Ralph Frederick Manheim (April 4, 1907 – September 26, 1992) was an
American translator of German and French literature, as well as
occasional works from Dutch, Polish and Hungarian. He was one of most
acclaimed translators of the 20th century, and likened translation
to acting, the role being "to impersonate his author".
1 Early life
3 Later life and death
4 Awards and honors
Manheim lived for a year in Germany and Austria as an adolescent,
graduated from Harvard at the age of nineteen, and spent time in
Munich and Vienna (studying at the universities) before the rise to
power of Adolf Hitler. He also undertook post-graduate study at Yale
and Columbia universities.
His career as a translator began with Hitler's Mein Kampf,
Houghton Mifflin and published in 1943. Manheim
endeavored to give an exact English equivalent of Hitler's highly
individual, often awkward style, including his grammatical errors.
Manheim translated the works of
Bertolt Brecht (in collaboration with
John Willett), Louis-Ferdinand Céline, Günter Grass, Peter Handke,
philosopher Martin Heidegger, Hermann Hesse, Novalis, and many others.
His translation of Henry Corbin's work Alone with the Alone: Creative
Imagination in the Sufism of Ibn 'Arabi could be considered a major
contribution towards the understanding of Ibn Arabi's and Sufi
philosophy in the English-speaking world.
In 1961, he rendered transcripts of the trial in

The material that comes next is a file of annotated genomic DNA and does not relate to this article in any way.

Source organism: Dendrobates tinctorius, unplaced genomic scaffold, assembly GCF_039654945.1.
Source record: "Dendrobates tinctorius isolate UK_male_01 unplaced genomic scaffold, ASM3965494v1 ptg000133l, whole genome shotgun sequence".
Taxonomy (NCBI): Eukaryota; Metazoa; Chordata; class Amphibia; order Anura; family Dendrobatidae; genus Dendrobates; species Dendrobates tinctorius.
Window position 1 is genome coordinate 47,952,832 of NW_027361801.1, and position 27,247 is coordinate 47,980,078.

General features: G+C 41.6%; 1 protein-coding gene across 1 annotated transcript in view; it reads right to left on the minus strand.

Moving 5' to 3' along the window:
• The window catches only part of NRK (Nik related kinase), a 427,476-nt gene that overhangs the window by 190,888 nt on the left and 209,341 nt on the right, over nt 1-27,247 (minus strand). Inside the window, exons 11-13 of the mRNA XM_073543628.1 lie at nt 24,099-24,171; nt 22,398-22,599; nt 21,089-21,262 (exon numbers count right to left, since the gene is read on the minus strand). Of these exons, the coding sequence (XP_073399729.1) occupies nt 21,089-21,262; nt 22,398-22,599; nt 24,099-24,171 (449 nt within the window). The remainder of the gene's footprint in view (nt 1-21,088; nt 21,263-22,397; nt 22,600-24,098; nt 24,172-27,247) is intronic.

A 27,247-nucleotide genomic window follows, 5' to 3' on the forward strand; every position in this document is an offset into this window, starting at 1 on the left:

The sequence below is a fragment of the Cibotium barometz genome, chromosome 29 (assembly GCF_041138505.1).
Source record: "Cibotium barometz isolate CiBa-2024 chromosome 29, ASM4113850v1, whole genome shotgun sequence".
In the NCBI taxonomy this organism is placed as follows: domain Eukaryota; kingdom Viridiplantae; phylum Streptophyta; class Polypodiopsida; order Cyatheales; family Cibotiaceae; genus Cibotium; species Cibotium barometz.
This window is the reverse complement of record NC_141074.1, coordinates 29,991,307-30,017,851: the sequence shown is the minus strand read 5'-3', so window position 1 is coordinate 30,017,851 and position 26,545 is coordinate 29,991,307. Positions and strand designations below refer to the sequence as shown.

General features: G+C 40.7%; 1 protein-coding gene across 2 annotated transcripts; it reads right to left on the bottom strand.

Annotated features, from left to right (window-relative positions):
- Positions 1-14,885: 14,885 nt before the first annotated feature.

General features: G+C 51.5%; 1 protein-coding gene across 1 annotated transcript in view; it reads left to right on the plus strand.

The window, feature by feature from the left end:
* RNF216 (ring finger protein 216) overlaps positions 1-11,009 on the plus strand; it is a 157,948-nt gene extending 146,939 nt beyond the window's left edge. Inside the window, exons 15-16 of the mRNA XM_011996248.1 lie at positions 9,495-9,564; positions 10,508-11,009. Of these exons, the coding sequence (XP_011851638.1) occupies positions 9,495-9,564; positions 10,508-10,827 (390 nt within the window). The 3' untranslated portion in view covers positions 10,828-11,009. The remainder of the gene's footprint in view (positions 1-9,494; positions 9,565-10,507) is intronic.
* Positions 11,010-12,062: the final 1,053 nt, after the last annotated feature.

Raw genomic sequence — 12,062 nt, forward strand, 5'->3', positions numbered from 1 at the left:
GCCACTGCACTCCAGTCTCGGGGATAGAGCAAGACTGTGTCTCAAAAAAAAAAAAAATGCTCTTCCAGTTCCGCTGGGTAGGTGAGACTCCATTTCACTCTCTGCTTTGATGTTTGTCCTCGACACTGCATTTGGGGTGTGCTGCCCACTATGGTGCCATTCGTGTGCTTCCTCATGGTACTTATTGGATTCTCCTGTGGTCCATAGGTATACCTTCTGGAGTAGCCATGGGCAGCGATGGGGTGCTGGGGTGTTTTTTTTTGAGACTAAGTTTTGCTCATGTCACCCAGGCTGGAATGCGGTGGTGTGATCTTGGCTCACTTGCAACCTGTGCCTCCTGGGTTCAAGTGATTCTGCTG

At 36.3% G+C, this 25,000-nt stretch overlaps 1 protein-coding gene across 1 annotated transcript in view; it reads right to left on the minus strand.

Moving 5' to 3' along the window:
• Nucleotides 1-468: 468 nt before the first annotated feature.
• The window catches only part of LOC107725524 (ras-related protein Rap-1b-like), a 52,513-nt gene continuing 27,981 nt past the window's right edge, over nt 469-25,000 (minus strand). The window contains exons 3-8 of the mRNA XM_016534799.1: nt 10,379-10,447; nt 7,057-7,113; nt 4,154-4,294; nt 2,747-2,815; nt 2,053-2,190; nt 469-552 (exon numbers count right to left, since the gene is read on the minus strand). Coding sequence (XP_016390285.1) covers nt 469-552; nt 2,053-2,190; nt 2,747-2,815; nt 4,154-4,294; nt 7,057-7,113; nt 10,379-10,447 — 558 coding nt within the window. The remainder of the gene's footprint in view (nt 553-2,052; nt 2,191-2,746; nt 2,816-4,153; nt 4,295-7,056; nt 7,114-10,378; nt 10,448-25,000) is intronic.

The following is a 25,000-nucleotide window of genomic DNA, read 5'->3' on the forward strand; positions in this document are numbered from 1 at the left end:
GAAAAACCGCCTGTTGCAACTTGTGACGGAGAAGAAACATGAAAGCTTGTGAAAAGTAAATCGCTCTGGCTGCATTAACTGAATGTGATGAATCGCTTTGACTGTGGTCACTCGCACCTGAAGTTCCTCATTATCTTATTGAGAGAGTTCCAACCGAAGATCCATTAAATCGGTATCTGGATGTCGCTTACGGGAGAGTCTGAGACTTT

Jerusalem of Adolf
Eichmann into English, and Grimm's Tales For Young and Old - The
Complete Stories, published in 1977. Modern readers are familiar with
his 1986 translation of E.T.A. Hoffmann's "The
Nutcracker and the
Mouse King". It was published with illustrations by Maurice Sendak, in
conjunction with the release of the 1986 film Nutcracker: The Motion
Picture. Lovers of children's books also admire his agile translation
of Michael Ende's The Neverending Story.
Later life and death
He moved to
Paris in 1950 and lived there until 1985, when he moved
with his fourth wife to Cambridge, England, where he died in 1992,
at age 85, from complications associated with prostate cancer.
Manheim was Jewish.
Awards and honors
He received the
PEN Translation Prize in 1964.
He received the 1970
National Book Award in the Translation category
for the first U.S. edition of Céline's Castle to Castle.
He was awarded a 1983
MacArthur Fellowship in Literary Studies. He won
Ralph Manheim Medal for Translation, a major lifetime
achievement award in the field of translation, in 1988.
Manheim's 1961 translation of Günter Grass's Die Blechtrommel (The
Tin Drum) was elected to fourth place among outstanding translations
of the previous half century by the
Translators Association of the
Society of Authors on the occasion of their 50th anniversary in 2008.
^ FOLKART, BURT A. (1992-09-29). "Ralph Manheim; Master
Literature". Los Angeles Times. ISSN 0458-3035. Retrieved
^ a b c d Bruce Lambert "Ralph Manheim, 85,
Translator Of Major Works
to English, Dies", New York Times, 28 September 1992. Retrieved on 25
^ a b c John Calder "Obituary: Ralph Manheim", The Independent, 28
^ "National Book Awards – 1970". National Book Foundation. Retrieved
There was a "Translation" award from 1967 to 1983.
ISNI: 0000 0001 0868 5807
BNF: cb120401476 (data)